December is now the 12th month of the Gregorian (New Style) calendar and has 31 days.
In the old Roman calendar, the year started with March and was divided into ten months, of which December was the last, as it is now and that is why it is derived from the Latin word decem, or ten.
- Again, even after the Roman calendar was extensively revised with two additional months (January and February placed at the beginning of the year), December continued to keep its incorrect name.
- There were several attempts to re-name the month of December for emperors or their wives, mistresses, or other relatives.
- None of the attempts to change the name of December ever lasted for very long.
- The Saturnalia was the best known Roman festival held in December.
- It was originally celebrated on December 17, but was gradually extended for seven additional days to December 24; therefore, including the time of the winter solstice.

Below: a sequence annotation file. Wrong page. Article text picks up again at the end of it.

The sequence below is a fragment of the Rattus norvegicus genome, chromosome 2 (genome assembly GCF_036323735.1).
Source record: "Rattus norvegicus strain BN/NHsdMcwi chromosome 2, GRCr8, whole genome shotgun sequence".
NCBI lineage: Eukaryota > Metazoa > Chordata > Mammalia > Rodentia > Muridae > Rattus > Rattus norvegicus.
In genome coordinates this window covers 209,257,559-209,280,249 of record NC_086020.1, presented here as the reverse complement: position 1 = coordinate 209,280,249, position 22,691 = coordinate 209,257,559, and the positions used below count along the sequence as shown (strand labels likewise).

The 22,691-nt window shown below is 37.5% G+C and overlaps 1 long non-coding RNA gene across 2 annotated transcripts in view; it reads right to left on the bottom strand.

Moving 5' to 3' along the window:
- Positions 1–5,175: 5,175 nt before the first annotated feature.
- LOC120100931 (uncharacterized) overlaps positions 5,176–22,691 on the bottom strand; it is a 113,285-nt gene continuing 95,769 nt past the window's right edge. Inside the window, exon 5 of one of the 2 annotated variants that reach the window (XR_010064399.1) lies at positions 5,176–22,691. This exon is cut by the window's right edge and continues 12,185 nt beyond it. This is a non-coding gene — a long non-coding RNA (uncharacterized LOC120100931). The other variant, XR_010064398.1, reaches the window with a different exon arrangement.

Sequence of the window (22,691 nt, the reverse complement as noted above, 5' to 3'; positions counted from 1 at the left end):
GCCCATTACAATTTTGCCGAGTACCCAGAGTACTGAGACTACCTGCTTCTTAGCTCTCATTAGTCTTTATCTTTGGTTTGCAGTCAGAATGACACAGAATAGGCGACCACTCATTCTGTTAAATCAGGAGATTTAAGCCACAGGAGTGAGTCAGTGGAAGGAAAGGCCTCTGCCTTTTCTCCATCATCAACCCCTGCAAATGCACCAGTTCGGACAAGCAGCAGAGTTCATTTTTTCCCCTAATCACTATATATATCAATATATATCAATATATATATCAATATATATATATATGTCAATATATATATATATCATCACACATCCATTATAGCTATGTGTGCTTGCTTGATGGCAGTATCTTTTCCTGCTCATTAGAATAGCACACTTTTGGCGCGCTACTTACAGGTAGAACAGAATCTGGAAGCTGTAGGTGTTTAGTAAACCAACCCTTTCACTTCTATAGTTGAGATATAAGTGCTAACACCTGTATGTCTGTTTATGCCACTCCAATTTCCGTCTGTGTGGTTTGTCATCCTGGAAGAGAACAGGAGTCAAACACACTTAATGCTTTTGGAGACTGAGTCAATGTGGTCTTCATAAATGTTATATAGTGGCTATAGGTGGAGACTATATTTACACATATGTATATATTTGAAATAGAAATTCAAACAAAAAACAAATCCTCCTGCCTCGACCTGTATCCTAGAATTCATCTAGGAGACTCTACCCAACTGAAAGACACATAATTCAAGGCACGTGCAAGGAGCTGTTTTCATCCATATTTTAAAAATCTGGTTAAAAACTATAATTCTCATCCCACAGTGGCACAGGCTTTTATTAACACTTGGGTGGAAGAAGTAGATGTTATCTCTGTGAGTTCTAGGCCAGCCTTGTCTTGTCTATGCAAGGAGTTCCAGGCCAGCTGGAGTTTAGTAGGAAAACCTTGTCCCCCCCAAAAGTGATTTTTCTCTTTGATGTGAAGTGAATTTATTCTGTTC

- Very little is known about the original form of the Saturnalian rituals.
- It is thought that they were undoubtedly connected with agriculture, since their timing coincided with the completion of the autumnal sowing at the onset of the coldest season of the year.
- The festival of the Saturnalia had many of the characteristics of our modern Christmas in that social disticntions disapeared as all persons greeted one another with a cheerful “Io Saturnalia” (Hurrah Saturnalia); exchanged presents (traditionally wax candles and little terra-cotta dolls); and celebrated with “merriment; reveling, and feasting”.
- December is another misnamed month that no society or authority has been able to change because of its long tradition or perhaps because most people are not even aware of its original meaning and inappropriate connotation.
Americans have more time-saving devices and less time for worthy projects than any other people in the world.
Sources of information for this page are located at this Calendars Bibliography Unit.
You may return to the main lists
of calendar links from here.
of words derived from Latin and Greek sources.
for comments or type in email@example.com
, if you prefer.